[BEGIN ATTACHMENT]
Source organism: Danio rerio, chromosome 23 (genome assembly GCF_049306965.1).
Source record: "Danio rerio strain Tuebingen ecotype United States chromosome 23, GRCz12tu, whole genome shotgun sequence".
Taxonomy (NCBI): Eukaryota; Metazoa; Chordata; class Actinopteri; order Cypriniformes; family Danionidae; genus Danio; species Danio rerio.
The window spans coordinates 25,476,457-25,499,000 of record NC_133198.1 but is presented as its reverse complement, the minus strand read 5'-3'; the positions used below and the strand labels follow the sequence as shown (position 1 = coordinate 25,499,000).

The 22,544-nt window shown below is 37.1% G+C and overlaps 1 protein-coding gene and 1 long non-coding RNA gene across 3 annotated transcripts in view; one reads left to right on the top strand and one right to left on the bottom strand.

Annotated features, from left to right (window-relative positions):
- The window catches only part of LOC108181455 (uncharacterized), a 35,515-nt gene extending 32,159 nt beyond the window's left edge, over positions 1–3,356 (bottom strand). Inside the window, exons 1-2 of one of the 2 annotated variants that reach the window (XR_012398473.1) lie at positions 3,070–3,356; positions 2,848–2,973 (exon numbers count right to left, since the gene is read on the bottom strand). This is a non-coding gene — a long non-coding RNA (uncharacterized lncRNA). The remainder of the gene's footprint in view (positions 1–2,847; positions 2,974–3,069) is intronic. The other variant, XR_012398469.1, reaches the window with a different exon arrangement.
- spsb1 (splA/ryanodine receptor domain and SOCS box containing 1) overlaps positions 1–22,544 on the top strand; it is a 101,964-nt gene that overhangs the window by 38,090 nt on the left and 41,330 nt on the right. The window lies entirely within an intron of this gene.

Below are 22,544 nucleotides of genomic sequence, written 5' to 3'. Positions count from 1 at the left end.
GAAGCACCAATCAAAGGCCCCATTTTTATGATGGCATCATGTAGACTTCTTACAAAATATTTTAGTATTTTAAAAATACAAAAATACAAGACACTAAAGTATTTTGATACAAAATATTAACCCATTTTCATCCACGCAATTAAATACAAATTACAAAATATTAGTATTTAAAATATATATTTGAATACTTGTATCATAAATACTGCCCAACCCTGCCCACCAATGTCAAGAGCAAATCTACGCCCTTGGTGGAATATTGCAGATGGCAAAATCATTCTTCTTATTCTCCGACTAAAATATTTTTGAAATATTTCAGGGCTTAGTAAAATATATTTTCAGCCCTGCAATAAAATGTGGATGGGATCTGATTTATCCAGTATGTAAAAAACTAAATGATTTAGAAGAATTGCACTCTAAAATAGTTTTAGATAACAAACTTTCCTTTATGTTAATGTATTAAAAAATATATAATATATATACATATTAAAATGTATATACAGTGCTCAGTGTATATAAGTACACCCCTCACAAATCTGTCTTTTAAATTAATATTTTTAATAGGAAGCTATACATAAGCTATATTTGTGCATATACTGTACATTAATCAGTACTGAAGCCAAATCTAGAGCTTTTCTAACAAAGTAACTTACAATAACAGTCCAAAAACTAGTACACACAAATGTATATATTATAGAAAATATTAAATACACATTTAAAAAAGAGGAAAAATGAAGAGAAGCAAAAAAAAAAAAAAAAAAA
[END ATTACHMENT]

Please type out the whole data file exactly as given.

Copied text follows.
Source organism: Danio rerio, chromosome 23 (genome assembly GCF_049306965.1).
Source record: "Danio rerio strain Tuebingen ecotype United States chromosome 23, GRCz12tu, whole genome shotgun sequence".
Taxonomy (NCBI): Eukaryota; Metazoa; Chordata; class Actinopteri; order Cypriniformes; family Danionidae; genus Danio; species Danio rerio.
The window spans coordinates 25,476,457-25,499,000 of record NC_133198.1 but is presented as its reverse complement, the minus strand read 5'-3'; the positions used below and the strand labels follow the sequence as shown (position 1 = coordinate 25,499,000).

The 22,544-nt window shown below is 37.1% G+C and overlaps 1 protein-coding gene and 1 long non-coding RNA gene across 3 annotated transcripts in view; one reads left to right on the top strand and one right to left on the bottom strand.

Annotated features, from left to right (window-relative positions):
- The window catches only part of LOC108181455 (uncharacterized), a 35,515-nt gene extending 32,159 nt beyond the window's left edge, over positions 1–3,356 (bottom strand). Inside the window, exons 1-2 of one of the 2 annotated variants that reach the window (XR_012398473.1) lie at positions 3,070–3,356; positions 2,848–2,973 (exon numbers count right to left, since the gene is read on the bottom strand). This is a non-coding gene — a long non-coding RNA (uncharacterized lncRNA). The remainder of the gene's footprint in view (positions 1–2,847; positions 2,974–3,069) is intronic. The other variant, XR_012398469.1, reaches the window with a different exon arrangement.
- spsb1 (splA/ryanodine receptor domain and SOCS box containing 1) overlaps positions 1–22,544 on the top strand; it is a 101,964-nt gene that overhangs the window by 38,090 nt on the left and 41,330 nt on the right. The window lies entirely within an intron of this gene.

Below are 22,544 nucleotides of genomic sequence, written 5' to 3'. Positions count from 1 at the left end.
GAAGCACCAATCAAAGGCCCCATTTTTATGATGGCATCATGTAGACTTCTTACAAAATATTTTAGTATTTTAAAAATACAAAAATACAAGACACTAAAGTATTTTGATACAAAATATTAACCCATTTTCATCCACGCAATTAAATACAAATTACAAAATATTAGTATTTAAAATATATATTTGAATACTTGTATCATAAATACTGCCCAACCCTGCCCACCAATGTCAAGAGCAAATCTACGCCCTTGGTGGAATATTGCAGATGGCAAAATCATTCTTCTTATTCTCCGACTAAAATATTTTTGAAATATTTCAGGGCTTAGTAAAATATATTTTCAGCCCTGCAATAAAATGTGGATGGGATCTGATTTATCCAGTATGTAAAAAACTAAATGATTTAGAAGAATTGCACTCTAAAATAGTTTTAGATAACAAACTTTCCTTTATGTTAATGTATTAAAAAATATATAATATATATACATATTAAAATGTATATACAGTGCTCAGTGTATATAAGTACACCCCTCACAAATCTGTCTTTTAAATTAATATTTTTAATAGGAAGCTATACATAAGCTATATTTGTGCATATACTGTACATTAATCAGTACTGAAGCCAAATCTAGAGCTTTTCTAACAAAGTAACTTACAATAACAGTCCAAAAACTAGTACACACAAATGTATATATTATAGAAAATATTAAATACACATTTAAAAAAGAGGAAAAATGAAGAGAAGCAAAAAAAAAAAAAAAAAAA